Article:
There’s a revolution brewing that the layman is not really aware of, and it’s a changing the face of digital financial transactions – and perhaps much more. Its origins remain a mystery. Created by someone (or a group, as many claim), with the pseudonym of Satoshi Nakamoto, the blockchain was brought into being in 2008 to serve as the public transaction ledger for bitcoins. It has applications in areas beyond crypotocurrency, and it is being enthusiastically embraced by the financial services industry.
But what exactly is blockchain?
Imagine information on a spreadsheet, but the spreadsheet is duplicated thousands of times across many computers in diverse geographic locations. If the spreadsheet is updated, a new ‘block’ of data is added, and it is simultaneously updated everywhere. A same picture is presented to viewers across the world. It is cryptographically secure and no data can be clandestinely removed or changed without the knowledge and consensus of all parties.
And there is no single server vulnerable to the hacker, all the data is easily verifiable and continually reconciled. It’s safe.
To quote Don & Alex Tapscott, authors of Blockchain Revolution*, “The blockchain is an incorruptible digital ledger of economic transactions that can be programmed to record not just financial transactions but virtually everything of value.”
WANT TO BUILD A FINANCIAL EMPIRE?
Subscribe to the Global Banking & Finance Review Newsletter for FREE Get Access to Exclusive Reports to Save Time & Money
By using this form you agree with the storage and handling of your data by this website. We Will Not Spam, Rent, or Sell Your Information.
The immediate banking applications for blockchain technology are financial transactions like money transfers. Say you are sending money from a small town in Texas to a small town in India. The transfer is handled by at least 3 (and possible more) banks or financial entities before it reaches the transferee’s account. The transferor’s account is checked for funds, service charges are applied, and currency conversion takes place.
In a blockchain, each of these sub-transactions is represented as a digital block that needs to be verified before it is allowed to enter the system. And a record of every step is securely communicated to all the participating banks – nothing can be edited. Every bank knows exactly who did what, and when. Transparency is absolute.
There are many other uses of the blockchain. Australian Securities Exchange, for instance, is moving all its post-trade clearing and settlements to a blockchain system.
Trade finance with its letters of credit and bills of lading can be an obvious beneficiary of blockchain technology. The current system almost entirely paper based – and if goods are being shipped from China, for example, as many 50 people need to access the data.
So what can blockchain technology do outside the financial arena? Medical records, for one. In this day and age where medical diagnosis (and even treatment) is often being done from a remote location, a complete medical history is essential. A history from which no detail has been accidentally omitted. Absolutely ideal for a blockchain. What about privacy of the patient’s medical data? The blockchain can be double-encrypted so that only the attending physician with the password or digital fingerprint can access sensitive information.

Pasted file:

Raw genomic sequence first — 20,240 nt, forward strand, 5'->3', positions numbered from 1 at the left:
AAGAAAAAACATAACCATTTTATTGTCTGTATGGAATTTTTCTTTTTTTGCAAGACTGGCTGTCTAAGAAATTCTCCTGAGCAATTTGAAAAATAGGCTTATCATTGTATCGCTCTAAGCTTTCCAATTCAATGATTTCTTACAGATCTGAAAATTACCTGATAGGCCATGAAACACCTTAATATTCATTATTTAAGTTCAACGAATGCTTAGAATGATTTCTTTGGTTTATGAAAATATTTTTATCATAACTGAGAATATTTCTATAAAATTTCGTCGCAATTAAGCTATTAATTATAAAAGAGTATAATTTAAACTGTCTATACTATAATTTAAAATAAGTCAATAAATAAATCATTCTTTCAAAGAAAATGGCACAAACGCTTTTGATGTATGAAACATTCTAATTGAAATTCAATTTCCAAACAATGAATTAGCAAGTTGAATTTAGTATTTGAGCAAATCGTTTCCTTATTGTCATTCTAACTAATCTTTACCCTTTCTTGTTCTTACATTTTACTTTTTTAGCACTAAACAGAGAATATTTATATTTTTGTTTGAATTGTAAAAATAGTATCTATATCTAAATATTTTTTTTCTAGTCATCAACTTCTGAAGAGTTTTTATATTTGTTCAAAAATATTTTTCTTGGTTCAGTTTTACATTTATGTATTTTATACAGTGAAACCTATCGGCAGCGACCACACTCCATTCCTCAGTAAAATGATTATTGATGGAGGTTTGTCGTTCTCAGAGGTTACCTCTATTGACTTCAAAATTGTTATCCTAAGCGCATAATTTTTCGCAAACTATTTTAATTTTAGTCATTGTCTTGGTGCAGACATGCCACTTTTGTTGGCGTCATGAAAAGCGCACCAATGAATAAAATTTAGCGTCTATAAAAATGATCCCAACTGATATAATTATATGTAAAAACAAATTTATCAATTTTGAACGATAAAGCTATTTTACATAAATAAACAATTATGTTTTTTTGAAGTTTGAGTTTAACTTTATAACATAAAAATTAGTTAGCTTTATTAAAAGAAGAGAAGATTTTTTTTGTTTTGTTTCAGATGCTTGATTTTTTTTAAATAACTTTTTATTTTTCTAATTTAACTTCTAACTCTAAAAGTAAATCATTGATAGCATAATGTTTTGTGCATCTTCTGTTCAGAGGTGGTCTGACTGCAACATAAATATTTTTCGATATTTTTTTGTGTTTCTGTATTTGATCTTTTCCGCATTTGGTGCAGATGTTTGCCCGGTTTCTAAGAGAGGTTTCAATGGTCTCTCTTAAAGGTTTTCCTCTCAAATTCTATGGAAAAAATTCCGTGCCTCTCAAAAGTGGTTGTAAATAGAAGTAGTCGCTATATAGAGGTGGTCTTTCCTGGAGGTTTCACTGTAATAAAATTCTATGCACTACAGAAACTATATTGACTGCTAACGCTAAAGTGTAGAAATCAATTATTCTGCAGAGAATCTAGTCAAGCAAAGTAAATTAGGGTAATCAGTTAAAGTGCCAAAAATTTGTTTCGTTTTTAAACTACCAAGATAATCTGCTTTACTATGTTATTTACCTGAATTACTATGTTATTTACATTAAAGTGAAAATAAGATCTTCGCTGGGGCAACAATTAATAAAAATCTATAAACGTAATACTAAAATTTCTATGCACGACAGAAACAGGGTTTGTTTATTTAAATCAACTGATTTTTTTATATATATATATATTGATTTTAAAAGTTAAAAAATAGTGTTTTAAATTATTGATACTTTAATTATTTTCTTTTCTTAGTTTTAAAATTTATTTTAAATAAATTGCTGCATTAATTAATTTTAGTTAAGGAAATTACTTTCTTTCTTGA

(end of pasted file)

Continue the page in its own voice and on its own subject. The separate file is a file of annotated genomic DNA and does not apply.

Many big shopping chains are gearing up to incorporate the blockchain in their food management system. Why? Because one of the critical questions that we should ask whenever we consume anything is: “Where is this food coming from?”
In 2006 , there was a major E-Coli outbreak in the United States. Almost 200 people were affected, of which 31 developed a type of kidney failure called hemolytic-uremic syndrome. Ultimately, 3 people died in the outbreak. It quickly became clear that all the victims had eaten spinach. But from where?
The supermarket chains and the food industry as a whole panicked – spinach went off the market across the country – causing huge commercial losses. It took the US Food and Drug Administration (FDA) weeks to trace the source of the spinach – grown on just one farm. Deaths, disruption, financial loss – all could have been prevented with blockchain technology.
Some observers remain skeptical. More than one tech guru believes that the blockchain has been hyped, that the claims are unrealistic, that it’s a passing fad. But interest is not abating – rather, speculation is expanding to newer areas. Smart property, where every detail is recorded in a land registry and is accessible. Music distribution, so that the artist can control (or at least be aware) of how a song is being used. Insurance…
…the list is endless and the future is blockchain bright.